is back Jeremy Lang­mead on why brown

From choco­late to > to­bacco, not since the Sev­en­ties has the colour been so hip.

Esquire (UK) - - Contents - By Jeremy Lang­mead

At my mother’s sec­ond wed­ding (there were an­other three to fol­low), my sis­ter and I were dressed in spe­cial out­fits made en­tirely from shades of brown. I still have a pho­to­graph of me, look­ing quite fu­ri­ous, in my dark brown cot­ton shorts (prac­ti­cally hot pants), a match­ing short-sleeved shirt with an at­trac­tive sheen to it (cru­elly high­lighted by the day’s sun­shine), tan socks and chest­nut leather san­dals. I was six years old, it was the Sev­en­ties, and brown was con­sid­ered a smart and fashionable colour. Alas, in this pic­ture, with so many shades of the colour on me at one time, I looked like the son of Mr Hankey, the Christ­mas Poo, from South Park.

Brown and its friend beige were so beloved back then, es­pe­cially when jazzed up with an ac­cent of or­ange, that they were freely splashed across homes, cars and, worst of all, shag­pile bath mats. Ba­si­cally, the Sev­en­ties looked like a Jaffa Cake.

But un­like al­most ev­ery other trend from the Sev­en­ties, brown has never re­ally had a tri­umphant re­turn to fash­ion, even though there have been a few spo­radic at­tempts. Beige and tan clev­erly man­aged to re­brand them­selves — neu­tral, camel, sand, khaki — but brown re­mained plain old brown. A name­sake prime min­is­ter ob­vi­ously did noth­ing to bol­ster its stuck-in-the-mud image.

Un­til today. This au­tumn, the fash­ion fra­ter­nity has opened the doors and wel­comed brown clothes back into the fold. In the style world, this is an event not too dis­sim­i­lar to Trump’s Sin­ga­pore sum­mit with Kim Jong-un: we think it’s good news but aren’t quite sure what we’ve agreed to, or if the friend­ship will last.

The shear­ling jacket, in vogue for a few sea­sons now, has paved the way for brown to slink back in. Cut slim­mer and lighter, in ap­peal­ing shades of tan, they showed how some Sev­en­ties main­stays — in­clud­ing jumbo cor­duroy — re­ally could look con­tem­po­rary and flat­ter­ing again. And like a good self-tan treat­ment, once you’ve started down that road, it’s hard not to go darker and darker — re­mem­ber the con­tes­tants of this year’s Love Is­land.

Hand on heart, I think you should try it. Af­ter years of ther­apy, I was even­tu­ally able to em­brace brown out­fits again a few years ago. It’s ac­tu­ally flat­ter­ing to wear, looks great with other darker colours if you don’t want to make too much of a fea­ture of it, and strik­ing paired with cream if you do. The trick is not to wear the same shade head-to-toe.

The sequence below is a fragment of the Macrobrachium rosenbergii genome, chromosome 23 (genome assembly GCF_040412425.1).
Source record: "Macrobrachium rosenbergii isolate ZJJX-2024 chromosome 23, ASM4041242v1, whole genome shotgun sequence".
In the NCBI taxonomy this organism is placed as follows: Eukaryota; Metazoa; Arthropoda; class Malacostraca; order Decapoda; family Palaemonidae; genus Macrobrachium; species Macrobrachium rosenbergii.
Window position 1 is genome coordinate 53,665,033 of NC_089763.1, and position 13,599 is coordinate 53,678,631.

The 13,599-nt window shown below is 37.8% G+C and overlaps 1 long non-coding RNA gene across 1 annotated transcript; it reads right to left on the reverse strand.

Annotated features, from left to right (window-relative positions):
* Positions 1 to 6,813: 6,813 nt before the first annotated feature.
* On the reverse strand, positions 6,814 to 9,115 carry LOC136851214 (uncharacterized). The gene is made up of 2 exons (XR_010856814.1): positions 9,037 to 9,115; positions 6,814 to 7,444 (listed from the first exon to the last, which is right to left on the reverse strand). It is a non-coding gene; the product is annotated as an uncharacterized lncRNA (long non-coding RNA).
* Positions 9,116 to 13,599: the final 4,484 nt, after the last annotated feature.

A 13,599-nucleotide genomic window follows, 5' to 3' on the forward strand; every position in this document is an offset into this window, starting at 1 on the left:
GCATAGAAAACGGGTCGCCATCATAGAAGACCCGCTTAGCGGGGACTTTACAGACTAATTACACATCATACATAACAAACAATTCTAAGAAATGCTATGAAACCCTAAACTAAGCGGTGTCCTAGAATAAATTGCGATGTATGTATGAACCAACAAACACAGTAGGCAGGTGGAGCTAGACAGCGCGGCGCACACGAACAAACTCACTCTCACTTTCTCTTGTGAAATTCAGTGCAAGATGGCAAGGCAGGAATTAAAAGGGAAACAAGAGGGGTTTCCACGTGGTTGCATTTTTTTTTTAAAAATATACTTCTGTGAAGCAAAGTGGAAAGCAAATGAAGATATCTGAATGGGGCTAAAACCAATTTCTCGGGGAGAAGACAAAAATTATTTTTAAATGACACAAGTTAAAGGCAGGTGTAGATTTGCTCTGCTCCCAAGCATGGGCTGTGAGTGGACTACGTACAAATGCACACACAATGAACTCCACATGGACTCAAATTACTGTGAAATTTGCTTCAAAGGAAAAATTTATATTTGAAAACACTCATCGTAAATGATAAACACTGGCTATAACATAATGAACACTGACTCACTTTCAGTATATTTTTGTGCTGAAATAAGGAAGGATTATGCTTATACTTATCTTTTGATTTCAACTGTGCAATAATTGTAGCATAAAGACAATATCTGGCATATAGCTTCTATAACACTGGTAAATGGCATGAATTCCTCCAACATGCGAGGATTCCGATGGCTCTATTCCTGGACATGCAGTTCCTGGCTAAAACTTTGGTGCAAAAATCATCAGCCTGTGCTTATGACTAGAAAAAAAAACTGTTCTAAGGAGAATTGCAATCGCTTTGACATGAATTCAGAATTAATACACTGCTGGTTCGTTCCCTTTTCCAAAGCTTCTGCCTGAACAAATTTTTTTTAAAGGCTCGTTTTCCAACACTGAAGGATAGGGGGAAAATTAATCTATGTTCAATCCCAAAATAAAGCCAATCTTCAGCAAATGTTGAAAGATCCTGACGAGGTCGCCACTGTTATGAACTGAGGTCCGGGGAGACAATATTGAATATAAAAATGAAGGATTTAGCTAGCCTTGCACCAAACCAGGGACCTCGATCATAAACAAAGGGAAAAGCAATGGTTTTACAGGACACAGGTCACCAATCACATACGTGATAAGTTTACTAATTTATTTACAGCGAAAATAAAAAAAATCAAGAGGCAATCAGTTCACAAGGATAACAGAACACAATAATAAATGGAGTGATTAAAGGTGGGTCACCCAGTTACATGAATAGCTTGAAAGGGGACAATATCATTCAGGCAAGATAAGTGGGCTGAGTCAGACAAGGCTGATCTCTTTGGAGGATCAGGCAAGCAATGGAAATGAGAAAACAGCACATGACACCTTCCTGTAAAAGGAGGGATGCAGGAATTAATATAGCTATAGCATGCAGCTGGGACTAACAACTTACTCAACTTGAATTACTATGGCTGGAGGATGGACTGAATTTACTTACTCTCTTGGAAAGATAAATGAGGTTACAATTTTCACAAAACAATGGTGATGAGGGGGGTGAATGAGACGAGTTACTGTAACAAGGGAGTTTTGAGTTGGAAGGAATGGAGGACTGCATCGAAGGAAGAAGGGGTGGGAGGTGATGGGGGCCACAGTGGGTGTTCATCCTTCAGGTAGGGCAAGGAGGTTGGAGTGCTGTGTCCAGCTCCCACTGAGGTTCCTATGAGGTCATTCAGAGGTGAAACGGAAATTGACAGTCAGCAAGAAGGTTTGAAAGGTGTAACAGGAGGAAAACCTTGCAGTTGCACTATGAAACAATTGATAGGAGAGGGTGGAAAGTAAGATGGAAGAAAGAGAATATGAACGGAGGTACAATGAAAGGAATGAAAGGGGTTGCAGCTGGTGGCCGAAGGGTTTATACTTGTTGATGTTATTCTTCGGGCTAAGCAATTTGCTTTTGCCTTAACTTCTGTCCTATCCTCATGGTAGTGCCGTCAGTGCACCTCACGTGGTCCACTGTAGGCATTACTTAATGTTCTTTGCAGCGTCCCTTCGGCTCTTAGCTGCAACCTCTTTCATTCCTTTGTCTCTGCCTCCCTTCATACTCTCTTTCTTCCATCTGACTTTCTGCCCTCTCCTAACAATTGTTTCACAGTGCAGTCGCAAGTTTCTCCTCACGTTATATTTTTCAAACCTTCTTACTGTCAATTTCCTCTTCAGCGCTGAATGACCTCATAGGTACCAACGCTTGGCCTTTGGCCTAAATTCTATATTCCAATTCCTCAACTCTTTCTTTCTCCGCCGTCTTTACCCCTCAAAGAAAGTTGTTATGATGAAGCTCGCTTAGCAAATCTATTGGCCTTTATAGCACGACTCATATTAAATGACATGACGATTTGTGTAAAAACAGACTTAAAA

If you need in­spi­ra­tion, de­sign­ers brought brown back into their col­lec­tions in nu­mer­ous dif­fer­ent ways. Dries van Noten used a var­ied pal­ette of the colour across tra­di­tional-look­ing checks and plaids for his suit­ing, and on a range of light­weight ny­lon coats fea­tur­ing mar­bled pat­terns of psy­che­delic or­ange or turquoise. Fendi, too, went for brown checked tai­lor­ing, as well as the afore­men­tioned tan shear­ling jack­ets, while Ber­luti showed ev­ery shade of Fake Bake, mostly on leather and knitwear, mak­ing it all look very de­lec­ta­ble. Raf Si­mons at Calvin Klein was far braver, how­ever, and showed brown in his col­lec­tion much as it was worn by the grown-ups at my mum’s wed­ding: suits in a shade of chewed to­bacco made of in­de­ter­minable fab­ric teamed with largecol­lared turquoise shirts and over­sized knit­ted tank-tops. If you want some­thing a lit­tle eas­ier to pull off, check out the col­lec­tions of brands such as Of­ficine Générale, Dun­hill, Lan­vin or Ami, all of which pre­sented brown in its new mil­len­nial-friendly for­mat.

I’ve in­vested in a dark brown jumbo cord suit by Brunello Cucinelli this au­tumn. I ad­mit that, on pa­per, a dark brown jumbo cord suit doesn’t sound too promis­ing; it’s all-to-redo­lent of ge­og­ra­phy teach­ers, Sev­en­ties chat show pre­sen­ters, or a books and manuscripts ex­pert from An­tiques Road­show. But

I’m re­ally happy with it. It’s slim cut, the cord is su­per-soft (it’s made from cash­mere) and the colour is flat­ter­ing even af­ter your August tan has faded. And, if teamed with a pale cham­bray shirt and a pair of trainers, doesn’t re­motely look as if you’ve come dressed as a turd. What more can you ask for?

From top: Bill Mur­ray pre-empts the brown re­vival in The Royal Te­nen­baums, 2001; full luxe leather by Ber­luti; ‘chewed to­bacco’ tones by Raf Si­mons at Calvin Klein; bold checked suit­ing by Dries Van Noten

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